A former section of the Mississippi River that would flow backwards, if allowed.

Within living memory, the Red River emptied directly into a big westward pointing meander of the Mississippi River.  Slightly downstream on the same meander, the Atchafalaya River drained a small amount of water off the Mississippi.  However, a large natural logjam blocked it.

In 1831, Captain Henry M. Shreve built a canal across the neck of the meander, hoping to shorten the steamboat trip to New Orleans.
 

\\R              |   |
 \\e             |   |
  \\d ___________/   |
   \\/               /
    \    _________  /
    |   /         ||
    | M |         ||Canal
    | i |         ||
    \  s \________||
    //\ s i s s i  \
   //  \________ p  |
  //            \ p |
 //Atchafalaya  | i |
||              |   |
 

The Mississippi River changed its course to flow through the canal, the northern half of the loop dried up, and the southern half, now called the "Old River" carried the Red River into the Mississippi. Well, most of it, anyway.   When the Red river flooded, most of the flood went down the Atchafalaya.  When the Mississippi flooded, the Old River reversed its flow and most of the flood went down the Atchafalaya River, too.

\\R              |   |
 \\e             |   |
  \\d            | M |
   \\            | i |
    \\           | s |
    | |          / s /
    | |         | i |
    | |         | s |
    \  \        | s |
    //\ \_______| i |
   //  \O L D     p |
  //            \ p |
 //Atchafalaya  | i |
||              |   |

In 1839, the State of Louisiana had the bright idea to dig out the logjam, in order to develop southwest Louisiana by providing a shorter navigable path to the sea! The river liked this idea, and the Atchafalaya grew and grew, taking more and more water from the Mississippi.  The Red River was now tributary of the Acthafalaya, not the mississippi. If this had been allowed to continue, New Orleans would have eventually been left high and dry. Well, as high and dry as a city in a swamp below sea level can be. At any rate, the river wouldn't be navigable, and with no ships, no city1.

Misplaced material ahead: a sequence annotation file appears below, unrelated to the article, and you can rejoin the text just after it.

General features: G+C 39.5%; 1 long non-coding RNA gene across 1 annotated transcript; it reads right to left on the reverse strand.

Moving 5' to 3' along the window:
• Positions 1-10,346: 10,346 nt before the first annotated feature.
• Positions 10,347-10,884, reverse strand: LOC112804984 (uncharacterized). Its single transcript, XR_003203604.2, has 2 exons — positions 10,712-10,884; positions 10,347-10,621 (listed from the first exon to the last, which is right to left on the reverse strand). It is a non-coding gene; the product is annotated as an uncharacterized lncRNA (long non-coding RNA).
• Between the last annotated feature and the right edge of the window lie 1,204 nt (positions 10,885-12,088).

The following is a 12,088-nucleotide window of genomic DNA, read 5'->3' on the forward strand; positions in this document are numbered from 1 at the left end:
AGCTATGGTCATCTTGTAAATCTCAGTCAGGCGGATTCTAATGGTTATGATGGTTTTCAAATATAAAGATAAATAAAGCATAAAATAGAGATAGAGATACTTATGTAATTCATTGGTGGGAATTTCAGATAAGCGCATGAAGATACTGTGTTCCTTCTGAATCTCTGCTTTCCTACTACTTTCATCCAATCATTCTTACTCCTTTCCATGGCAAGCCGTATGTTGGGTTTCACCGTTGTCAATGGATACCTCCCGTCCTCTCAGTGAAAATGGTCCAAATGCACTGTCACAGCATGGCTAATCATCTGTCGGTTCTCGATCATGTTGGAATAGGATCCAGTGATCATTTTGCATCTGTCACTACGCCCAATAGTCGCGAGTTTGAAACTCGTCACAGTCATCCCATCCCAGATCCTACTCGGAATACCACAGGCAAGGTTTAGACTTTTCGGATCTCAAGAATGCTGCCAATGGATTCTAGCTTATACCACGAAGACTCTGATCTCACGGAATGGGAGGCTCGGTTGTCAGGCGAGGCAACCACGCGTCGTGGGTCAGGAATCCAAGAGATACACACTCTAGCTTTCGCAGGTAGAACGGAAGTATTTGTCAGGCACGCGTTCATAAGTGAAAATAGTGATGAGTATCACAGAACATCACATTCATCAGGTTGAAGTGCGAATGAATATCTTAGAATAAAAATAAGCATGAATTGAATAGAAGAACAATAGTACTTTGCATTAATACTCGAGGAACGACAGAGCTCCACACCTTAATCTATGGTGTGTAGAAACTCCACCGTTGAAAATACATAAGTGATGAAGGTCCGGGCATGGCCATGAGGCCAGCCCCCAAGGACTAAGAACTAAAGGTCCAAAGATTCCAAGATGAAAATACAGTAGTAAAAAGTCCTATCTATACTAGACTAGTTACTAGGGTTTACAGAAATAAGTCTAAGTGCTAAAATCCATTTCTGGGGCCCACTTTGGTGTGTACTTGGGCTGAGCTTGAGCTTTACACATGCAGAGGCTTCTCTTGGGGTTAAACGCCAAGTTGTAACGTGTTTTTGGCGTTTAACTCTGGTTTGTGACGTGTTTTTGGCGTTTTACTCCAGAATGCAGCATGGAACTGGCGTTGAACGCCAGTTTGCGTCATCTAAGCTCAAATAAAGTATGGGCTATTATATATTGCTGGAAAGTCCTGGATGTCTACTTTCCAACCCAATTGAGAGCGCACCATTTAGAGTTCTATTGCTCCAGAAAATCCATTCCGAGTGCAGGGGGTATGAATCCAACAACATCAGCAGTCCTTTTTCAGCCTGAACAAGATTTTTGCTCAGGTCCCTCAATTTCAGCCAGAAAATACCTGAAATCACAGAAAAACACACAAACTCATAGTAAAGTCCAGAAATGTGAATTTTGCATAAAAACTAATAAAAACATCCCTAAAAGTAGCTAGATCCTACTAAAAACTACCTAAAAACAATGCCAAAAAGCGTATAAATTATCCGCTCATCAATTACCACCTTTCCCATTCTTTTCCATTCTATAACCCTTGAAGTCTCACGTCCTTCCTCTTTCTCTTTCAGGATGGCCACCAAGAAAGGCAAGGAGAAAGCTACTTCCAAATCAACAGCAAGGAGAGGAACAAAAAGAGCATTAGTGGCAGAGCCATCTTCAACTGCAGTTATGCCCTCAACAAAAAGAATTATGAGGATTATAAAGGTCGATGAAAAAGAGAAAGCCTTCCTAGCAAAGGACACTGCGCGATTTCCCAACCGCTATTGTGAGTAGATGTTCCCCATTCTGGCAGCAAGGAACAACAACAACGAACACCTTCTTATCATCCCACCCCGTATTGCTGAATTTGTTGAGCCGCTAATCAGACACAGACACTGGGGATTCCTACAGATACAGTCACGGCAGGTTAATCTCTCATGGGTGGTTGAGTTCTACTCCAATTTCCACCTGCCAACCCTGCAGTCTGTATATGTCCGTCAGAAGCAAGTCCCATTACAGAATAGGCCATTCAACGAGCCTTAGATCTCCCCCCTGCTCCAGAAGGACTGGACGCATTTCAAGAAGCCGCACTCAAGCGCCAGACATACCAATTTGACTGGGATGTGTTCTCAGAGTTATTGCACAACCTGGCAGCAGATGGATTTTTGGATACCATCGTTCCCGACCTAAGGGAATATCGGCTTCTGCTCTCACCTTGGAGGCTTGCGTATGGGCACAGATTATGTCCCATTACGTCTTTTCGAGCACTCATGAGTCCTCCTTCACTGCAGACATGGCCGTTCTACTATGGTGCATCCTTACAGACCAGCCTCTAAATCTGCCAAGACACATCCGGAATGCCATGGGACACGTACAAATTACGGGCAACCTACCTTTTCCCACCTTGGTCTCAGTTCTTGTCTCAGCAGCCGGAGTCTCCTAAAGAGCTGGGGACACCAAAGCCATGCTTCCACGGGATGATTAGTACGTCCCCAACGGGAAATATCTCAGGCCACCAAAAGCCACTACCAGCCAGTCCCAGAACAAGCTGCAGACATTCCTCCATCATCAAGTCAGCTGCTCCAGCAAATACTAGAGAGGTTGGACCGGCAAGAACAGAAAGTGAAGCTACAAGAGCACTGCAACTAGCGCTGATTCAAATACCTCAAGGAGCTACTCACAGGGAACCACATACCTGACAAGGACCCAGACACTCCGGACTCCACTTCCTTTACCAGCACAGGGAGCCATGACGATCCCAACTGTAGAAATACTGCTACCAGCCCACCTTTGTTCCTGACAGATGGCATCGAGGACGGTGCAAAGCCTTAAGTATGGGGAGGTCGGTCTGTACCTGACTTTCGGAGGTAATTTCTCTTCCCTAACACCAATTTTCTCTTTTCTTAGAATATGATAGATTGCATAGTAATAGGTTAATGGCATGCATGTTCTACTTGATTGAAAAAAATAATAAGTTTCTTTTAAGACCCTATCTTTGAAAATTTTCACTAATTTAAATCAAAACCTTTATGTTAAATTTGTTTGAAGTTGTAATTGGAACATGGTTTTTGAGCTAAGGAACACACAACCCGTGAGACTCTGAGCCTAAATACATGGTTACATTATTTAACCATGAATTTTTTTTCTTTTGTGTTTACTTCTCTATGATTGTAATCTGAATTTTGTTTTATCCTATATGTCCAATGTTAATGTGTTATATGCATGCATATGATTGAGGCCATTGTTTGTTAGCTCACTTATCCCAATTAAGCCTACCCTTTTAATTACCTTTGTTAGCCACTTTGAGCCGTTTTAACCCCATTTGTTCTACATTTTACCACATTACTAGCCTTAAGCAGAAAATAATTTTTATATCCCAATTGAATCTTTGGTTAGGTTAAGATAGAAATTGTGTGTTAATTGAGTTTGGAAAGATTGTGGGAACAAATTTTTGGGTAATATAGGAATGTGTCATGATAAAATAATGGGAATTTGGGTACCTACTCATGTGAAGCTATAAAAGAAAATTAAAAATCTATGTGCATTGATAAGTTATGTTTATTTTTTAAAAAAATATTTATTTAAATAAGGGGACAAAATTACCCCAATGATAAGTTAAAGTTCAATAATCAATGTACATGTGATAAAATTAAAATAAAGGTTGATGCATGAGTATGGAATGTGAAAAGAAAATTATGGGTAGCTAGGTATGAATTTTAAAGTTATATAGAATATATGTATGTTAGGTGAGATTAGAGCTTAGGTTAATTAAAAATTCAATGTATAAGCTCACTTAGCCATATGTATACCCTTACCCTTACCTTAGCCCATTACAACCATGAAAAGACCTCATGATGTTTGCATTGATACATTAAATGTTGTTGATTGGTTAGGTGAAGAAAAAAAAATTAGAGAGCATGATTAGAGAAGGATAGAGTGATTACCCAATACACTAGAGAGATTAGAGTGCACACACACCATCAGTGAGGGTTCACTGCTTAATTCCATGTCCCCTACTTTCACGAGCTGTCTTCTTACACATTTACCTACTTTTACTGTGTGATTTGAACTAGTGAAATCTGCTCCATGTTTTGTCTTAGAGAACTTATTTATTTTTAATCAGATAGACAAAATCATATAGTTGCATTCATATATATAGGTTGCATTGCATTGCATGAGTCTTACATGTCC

So, in 1951, the US Army Corps of Engineers began the construction of a dam on the Old River, plus a spillway to carry Mississippi floods over into the Red River and out the Atchafalaya. The Corps attempts to keep 70% of the Mississippi's flow going down the lower Mississippi.

These structures hold back the river, at least until Old Man River decides he wants to flow a diferent way.

With help from
http://www.mvn.usace.army.mil/pao/oldriver/problem.htm



1The Mississippi River Delta is constantly replenished by the sediment from half a continent.  Without this sediment, the Gulf of Mexico would soon erode the natural levees and barrier islands separating it from the city, giving a whole new meaning to "Mardi Gras floats".

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